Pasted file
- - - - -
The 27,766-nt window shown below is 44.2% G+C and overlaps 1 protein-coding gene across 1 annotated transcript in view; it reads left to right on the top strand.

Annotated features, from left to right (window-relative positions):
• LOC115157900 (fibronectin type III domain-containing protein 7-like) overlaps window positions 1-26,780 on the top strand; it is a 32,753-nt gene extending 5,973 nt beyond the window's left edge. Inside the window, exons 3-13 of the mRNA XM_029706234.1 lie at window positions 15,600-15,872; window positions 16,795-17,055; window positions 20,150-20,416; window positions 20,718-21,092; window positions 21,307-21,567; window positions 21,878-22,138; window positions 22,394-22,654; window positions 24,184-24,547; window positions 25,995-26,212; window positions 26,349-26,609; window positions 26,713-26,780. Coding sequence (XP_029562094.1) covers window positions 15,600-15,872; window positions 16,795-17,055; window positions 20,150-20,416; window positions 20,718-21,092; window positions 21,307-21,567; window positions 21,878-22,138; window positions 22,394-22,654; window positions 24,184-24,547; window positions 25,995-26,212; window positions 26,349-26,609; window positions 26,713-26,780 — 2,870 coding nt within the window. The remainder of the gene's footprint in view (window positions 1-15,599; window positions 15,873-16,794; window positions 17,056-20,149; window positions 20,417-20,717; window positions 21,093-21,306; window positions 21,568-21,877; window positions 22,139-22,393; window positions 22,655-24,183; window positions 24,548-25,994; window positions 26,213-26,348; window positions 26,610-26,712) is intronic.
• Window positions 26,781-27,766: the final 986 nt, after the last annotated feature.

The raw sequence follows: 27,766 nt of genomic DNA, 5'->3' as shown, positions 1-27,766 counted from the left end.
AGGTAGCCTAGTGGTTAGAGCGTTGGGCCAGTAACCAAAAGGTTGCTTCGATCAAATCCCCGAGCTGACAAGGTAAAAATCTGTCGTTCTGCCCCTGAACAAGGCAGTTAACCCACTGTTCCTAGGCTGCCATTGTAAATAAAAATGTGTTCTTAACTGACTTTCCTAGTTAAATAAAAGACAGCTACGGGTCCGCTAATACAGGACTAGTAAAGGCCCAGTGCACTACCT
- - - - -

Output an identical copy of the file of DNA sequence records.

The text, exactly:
The 27,766-nt window shown below is 44.2% G+C and overlaps 1 protein-coding gene across 1 annotated transcript in view; it reads left to right on the top strand.

Annotated features, from left to right (window-relative positions):
• LOC115157900 (fibronectin type III domain-containing protein 7-like) overlaps window positions 1-26,780 on the top strand; it is a 32,753-nt gene extending 5,973 nt beyond the window's left edge. Inside the window, exons 3-13 of the mRNA XM_029706234.1 lie at window positions 15,600-15,872; window positions 16,795-17,055; window positions 20,150-20,416; window positions 20,718-21,092; window positions 21,307-21,567; window positions 21,878-22,138; window positions 22,394-22,654; window positions 24,184-24,547; window positions 25,995-26,212; window positions 26,349-26,609; window positions 26,713-26,780. Coding sequence (XP_029562094.1) covers window positions 15,600-15,872; window positions 16,795-17,055; window positions 20,150-20,416; window positions 20,718-21,092; window positions 21,307-21,567; window positions 21,878-22,138; window positions 22,394-22,654; window positions 24,184-24,547; window positions 25,995-26,212; window positions 26,349-26,609; window positions 26,713-26,780 — 2,870 coding nt within the window. The remainder of the gene's footprint in view (window positions 1-15,599; window positions 15,873-16,794; window positions 17,056-20,149; window positions 20,417-20,717; window positions 21,093-21,306; window positions 21,568-21,877; window positions 22,139-22,393; window positions 22,655-24,183; window positions 24,548-25,994; window positions 26,213-26,348; window positions 26,610-26,712) is intronic.
• Window positions 26,781-27,766: the final 986 nt, after the last annotated feature.

The raw sequence follows: 27,766 nt of genomic DNA, 5'->3' as shown, positions 1-27,766 counted from the left end.
AGGTAGCCTAGTGGTTAGAGCGTTGGGCCAGTAACCAAAAGGTTGCTTCGATCAAATCCCCGAGCTGACAAGGTAAAAATCTGTCGTTCTGCCCCTGAACAAGGCAGTTAACCCACTGTTCCTAGGCTGCCATTGTAAATAAAAATGTGTTCTTAACTGACTTTCCTAGTTAAATAAAAGACAGCTACGGGTCCGCTAATACAGGACTAGTAAAGGCCCAGTGCACTACCT